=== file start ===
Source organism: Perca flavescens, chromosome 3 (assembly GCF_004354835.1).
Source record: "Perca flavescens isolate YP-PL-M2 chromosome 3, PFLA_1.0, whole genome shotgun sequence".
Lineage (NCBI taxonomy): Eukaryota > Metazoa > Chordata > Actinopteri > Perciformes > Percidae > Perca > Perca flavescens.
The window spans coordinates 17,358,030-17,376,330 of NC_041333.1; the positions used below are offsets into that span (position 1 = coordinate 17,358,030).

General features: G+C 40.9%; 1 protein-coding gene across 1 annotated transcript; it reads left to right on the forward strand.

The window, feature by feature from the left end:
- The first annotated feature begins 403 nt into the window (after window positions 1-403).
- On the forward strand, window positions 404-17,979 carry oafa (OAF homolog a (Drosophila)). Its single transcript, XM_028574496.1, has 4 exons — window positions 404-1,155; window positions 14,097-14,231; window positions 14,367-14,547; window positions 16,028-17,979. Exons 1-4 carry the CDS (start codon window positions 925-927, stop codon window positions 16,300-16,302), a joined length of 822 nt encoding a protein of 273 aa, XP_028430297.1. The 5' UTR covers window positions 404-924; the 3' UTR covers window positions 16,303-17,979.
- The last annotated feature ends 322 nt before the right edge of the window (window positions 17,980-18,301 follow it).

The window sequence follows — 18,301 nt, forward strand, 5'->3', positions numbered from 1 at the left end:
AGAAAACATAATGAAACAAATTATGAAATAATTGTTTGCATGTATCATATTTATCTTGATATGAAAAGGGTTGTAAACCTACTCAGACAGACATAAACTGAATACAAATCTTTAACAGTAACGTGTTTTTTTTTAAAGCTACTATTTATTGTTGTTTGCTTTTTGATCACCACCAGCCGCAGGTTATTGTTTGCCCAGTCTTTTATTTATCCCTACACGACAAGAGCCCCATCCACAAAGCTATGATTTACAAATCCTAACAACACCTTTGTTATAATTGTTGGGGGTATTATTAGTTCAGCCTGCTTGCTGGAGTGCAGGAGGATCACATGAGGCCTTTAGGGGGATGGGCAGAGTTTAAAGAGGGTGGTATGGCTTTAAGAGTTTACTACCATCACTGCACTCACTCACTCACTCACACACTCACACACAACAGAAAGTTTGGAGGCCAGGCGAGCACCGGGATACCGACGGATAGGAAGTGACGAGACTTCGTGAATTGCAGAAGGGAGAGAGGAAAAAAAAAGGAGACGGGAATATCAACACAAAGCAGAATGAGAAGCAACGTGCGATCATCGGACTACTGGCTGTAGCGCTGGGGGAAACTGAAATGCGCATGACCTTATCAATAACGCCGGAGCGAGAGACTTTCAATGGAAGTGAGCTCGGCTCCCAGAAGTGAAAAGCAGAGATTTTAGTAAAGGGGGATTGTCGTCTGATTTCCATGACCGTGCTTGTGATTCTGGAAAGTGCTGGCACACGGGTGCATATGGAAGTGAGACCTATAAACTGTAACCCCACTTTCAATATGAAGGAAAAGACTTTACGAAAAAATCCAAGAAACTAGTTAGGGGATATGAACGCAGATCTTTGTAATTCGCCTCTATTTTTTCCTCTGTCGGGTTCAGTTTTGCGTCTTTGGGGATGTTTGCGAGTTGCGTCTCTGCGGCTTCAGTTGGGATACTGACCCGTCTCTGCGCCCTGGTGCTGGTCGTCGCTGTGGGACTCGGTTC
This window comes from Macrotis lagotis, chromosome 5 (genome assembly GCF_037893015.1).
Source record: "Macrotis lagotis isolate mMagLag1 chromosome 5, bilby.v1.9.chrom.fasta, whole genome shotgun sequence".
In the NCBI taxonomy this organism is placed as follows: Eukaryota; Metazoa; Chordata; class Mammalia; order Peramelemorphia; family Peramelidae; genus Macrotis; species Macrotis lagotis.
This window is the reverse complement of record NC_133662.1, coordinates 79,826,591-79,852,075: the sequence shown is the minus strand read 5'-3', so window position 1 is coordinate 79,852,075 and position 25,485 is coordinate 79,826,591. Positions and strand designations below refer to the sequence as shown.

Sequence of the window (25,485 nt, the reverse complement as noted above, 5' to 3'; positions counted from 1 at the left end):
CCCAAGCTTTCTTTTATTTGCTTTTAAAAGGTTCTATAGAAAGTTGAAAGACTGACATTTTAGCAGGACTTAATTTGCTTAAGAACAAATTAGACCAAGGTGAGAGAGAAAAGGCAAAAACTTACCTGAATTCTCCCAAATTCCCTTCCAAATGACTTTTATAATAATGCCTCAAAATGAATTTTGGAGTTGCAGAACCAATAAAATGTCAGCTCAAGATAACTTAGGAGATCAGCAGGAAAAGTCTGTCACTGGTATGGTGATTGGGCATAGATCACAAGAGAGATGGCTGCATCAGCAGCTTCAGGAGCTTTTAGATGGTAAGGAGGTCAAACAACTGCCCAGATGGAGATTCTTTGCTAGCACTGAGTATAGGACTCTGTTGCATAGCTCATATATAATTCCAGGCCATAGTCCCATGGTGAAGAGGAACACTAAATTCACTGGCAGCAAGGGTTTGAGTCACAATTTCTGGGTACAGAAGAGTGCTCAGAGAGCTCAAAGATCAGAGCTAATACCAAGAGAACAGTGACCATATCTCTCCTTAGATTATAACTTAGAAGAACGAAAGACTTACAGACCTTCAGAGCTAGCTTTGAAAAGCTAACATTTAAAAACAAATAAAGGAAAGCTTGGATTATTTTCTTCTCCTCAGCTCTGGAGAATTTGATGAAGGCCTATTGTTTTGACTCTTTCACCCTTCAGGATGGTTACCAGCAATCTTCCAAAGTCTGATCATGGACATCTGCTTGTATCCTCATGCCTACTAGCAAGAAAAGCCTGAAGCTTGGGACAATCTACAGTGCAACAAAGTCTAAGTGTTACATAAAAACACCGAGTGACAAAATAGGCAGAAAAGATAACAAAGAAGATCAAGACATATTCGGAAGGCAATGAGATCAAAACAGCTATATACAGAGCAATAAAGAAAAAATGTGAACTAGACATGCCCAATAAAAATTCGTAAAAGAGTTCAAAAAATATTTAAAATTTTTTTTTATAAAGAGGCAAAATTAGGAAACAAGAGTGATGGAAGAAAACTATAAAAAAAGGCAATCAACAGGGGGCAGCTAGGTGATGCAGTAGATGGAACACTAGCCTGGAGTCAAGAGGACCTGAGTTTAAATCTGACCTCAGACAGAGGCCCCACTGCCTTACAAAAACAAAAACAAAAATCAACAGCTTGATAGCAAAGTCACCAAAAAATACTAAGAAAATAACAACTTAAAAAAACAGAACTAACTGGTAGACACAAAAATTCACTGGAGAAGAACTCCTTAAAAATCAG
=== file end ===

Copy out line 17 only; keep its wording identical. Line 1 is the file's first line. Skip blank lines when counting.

CCCAAGCTTTCTTTTATTTGCTTTTAAAAGGTTCTATAGAAAGTTGAAAGACTGACATTTTAGCAGGACTTAATTTGCTTAAGAACAAATTAGACCAAGGTGAGAGAGAAAAGGCAAAAACTTACCTGAATTCTCCCAAATTCCCTTCCAAATGACTTTTATAATAATGCCTCAAAATGAATTTTGGAGTTGCAGAACCAATAAAATGTCAGCTCAAGATAACTTAGGAGATCAGCAGGAAAAGTCTGTCACTGGTATGGTGATTGGGCATAGATCACAAGAGAGATGGCTGCATCAGCAGCTTCAGGAGCTTTTAGATGGTAAGGAGGTCAAACAACTGCCCAGATGGAGATTCTTTGCTAGCACTGAGTATAGGACTCTGTTGCATAGCTCATATATAATTCCAGGCCATAGTCCCATGGTGAAGAGGAACACTAAATTCACTGGCAGCAAGGGTTTGAGTCACAATTTCTGGGTACAGAAGAGTGCTCAGAGAGCTCAAAGATCAGAGCTAATACCAAGAGAACAGTGACCATATCTCTCCTTAGATTATAACTTAGAAGAACGAAAGACTTACAGACCTTCAGAGCTAGCTTTGAAAAGCTAACATTTAAAAACAAATAAAGGAAAGCTTGGATTATTTTCTTCTCCTCAGCTCTGGAGAATTTGATGAAGGCCTATTGTTTTGACTCTTTCACCCTTCAGGATGGTTACCAGCAATCTTCCAAAGTCTGATCATGGACATCTGCTTGTATCCTCATGCCTACTAGCAAGAAAAGCCTGAAGCTTGGGACAATCTACAGTGCAACAAAGTCTAAGTGTTACATAAAAACACCGAGTGACAAAATAGGCAGAAAAGATAACAAAGAAGATCAAGACATATTCGGAAGGCAATGAGATCAAAACAGCTATATACAGAGCAATAAAGAAAAAATGTGAACTAGACATGCCCAATAAAAATTCGTAAAAGAGTTCAAAAAATATTTAAAATTTTTTTTTATAAAGAGGCAAAATTAGGAAACAAGAGTGATGGAAGAAAACTATAAAAAAAGGCAATCAACAGGGGGCAGCTAGGTGATGCAGTAGATGGAACACTAGCCTGGAGTCAAGAGGACCTGAGTTTAAATCTGACCTCAGACAGAGGCCCCACTGCCTTACAAAAACAAAAACAAAAATCAACAGCTTGATAGCAAAGTCACCAAAAAATACTAAGAAAATAACAACTTAAAAAAACAGAACTAACTGGTAGACACAAAAATTCACTGGAGAAGAACTCCTTAAAAATCAG